The Role of Gender in the Design of Electronic Learning Environments for Children

August 1, 2000

Games can play a significant role in forming children's attitudes toward computers and offer the possibility of learning a wide variety of content, both in and out of school. In recent years, if you had perused the aisles of any computer megastore, you would be hard pressed to find games or educational software that lacked the usual fare of war, conquest, or competition. Those games have been found to appeal largely to boys, providing them with important beginning experiences with technology. Yet, the situation has grown more complex. Realizing that computer products for girls is a virtually untapped market, several software companies have developed games intended explicitly for girls. However, many of those games focus on such stereotypical female interests as fashion, dating, and personality tests (Vail 1997). That "pink software" has taken over store aisles and captured girls' attention.

With the explosion of the use of the World Wide Web and other virtual environments for teaching and learning, there are new opportunities to challenge stereotypical approaches to the design of electronic learning and gaming environments for children. What clues can research provide about how gender continues to shape young people's experiences with technology? What do educators look for when selecting gender-equitable environments for students? How does one begin to imagine electronic environments that engage girls and boys?

Understanding Experiences with Technology
To effectively engage diverse groups of people in technology, one must understand how people relate to technology and what kinds of problems they feel are worth solving. For the last 15 years, we at the Center for Children and Technology (CCT) have studied how men, women, and children think about and use technology in their everyday lives. As part of our early studies in the late 1980s, we were interested in exploring women's and men's feelings about technology-the non-rational aspect of how people interpret technological objects. We created a software program that invited our respondents to spin fantasies that answered the following question: "If you were writing a science fiction story in which the perfect instrument (a future version of your own) is described, what would it be like?" We conducted similar studies with 80 children in elementary and middle schools.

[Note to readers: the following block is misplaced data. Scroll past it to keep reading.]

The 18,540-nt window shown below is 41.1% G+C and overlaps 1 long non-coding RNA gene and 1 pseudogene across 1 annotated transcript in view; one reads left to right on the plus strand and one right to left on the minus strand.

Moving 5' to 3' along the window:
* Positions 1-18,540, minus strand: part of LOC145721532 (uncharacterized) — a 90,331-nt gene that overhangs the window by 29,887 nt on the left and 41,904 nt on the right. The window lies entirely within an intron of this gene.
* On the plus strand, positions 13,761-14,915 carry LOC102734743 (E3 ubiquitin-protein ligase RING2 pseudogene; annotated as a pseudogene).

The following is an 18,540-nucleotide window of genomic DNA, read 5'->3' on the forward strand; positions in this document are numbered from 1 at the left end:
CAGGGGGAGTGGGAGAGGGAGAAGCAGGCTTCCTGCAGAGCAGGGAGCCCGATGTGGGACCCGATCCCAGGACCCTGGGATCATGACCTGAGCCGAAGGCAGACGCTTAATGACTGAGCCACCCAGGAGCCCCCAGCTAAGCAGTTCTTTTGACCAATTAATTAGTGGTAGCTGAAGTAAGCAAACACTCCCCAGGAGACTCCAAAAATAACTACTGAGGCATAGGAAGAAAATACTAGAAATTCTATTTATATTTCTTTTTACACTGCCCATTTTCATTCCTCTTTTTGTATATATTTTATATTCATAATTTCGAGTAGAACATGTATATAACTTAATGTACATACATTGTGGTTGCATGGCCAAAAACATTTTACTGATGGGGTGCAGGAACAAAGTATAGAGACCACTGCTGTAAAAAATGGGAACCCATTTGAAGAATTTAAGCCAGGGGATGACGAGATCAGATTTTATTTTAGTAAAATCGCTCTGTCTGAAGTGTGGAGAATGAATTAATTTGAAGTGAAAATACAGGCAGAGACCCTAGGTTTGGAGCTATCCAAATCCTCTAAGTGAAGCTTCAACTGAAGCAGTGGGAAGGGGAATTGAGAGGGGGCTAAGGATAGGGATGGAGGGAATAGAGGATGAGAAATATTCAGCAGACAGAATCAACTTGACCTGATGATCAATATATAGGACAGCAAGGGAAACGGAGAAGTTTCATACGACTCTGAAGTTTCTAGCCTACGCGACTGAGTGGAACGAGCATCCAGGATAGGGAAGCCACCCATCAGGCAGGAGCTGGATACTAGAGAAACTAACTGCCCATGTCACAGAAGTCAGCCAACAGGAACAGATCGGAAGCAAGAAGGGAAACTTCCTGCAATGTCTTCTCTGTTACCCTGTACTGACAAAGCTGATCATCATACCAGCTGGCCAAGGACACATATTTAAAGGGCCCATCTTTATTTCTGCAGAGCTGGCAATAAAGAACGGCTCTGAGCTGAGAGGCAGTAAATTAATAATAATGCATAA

In our studies, we found that the typical masculine idea of the perfect future technology is a brain implant that provides its wearer with all the wisdom of great men throughout history. The implant is used for solving ordinary problems-or creating cities and mountains-in either the cyber world or the real world. The typical feminine ideal technology is a tiny, portable device that can transform itself into many useful tools, depending on the user's need or environment. Many boys imagined vehicles that can take them anywhere at any time-without depriving them of junk food and TV. Many girls imagined helpful companion creatures or small boxes that can heal many ills of the world (Bennett et al. 1996; Brunner et al. 1998).

Overall, that research indicated that women and girls think about technology, when invited to do so, as a tool for facilitating human interaction. It also revealed that women and girls enjoy designing and using technology to help solve everyday problems and to collaborate with others. That contrasted significantly with the ways in which men and boys conceptualize and relate to technology. We found that men tend to be drawn to the technological objects themselves and enjoy solving problems that take them deep inside the machines and their mechanisms. The men often described technology as an instrument to transcend the barriers of space and time, rather than a tool for staying connected to the here and now.

By and large, the feminine notions of collaboration and communication have been absent in the design of electronic learning environments for children. Our early research led us to speculate about how electronic learning environments could be designed that reflect that perspective, inviting new people-particularly girls-into the world of technology.

Imagining New Virtual Environments
Currently, telecommunications technology-what is thought of as cyberspace, the Internet, the virtual world-is a new medium. It is the largest and most accessible library imaginable. It is similar to some of the masculine fantasies of dialing up Gandhi to help with a decision. One can send and move things around in it with increasing speed, not to mention the countless opportunities to conquer new worlds and frontiers! But the Internet is also a talk medium, a place to hang out, and a source of connection and communication.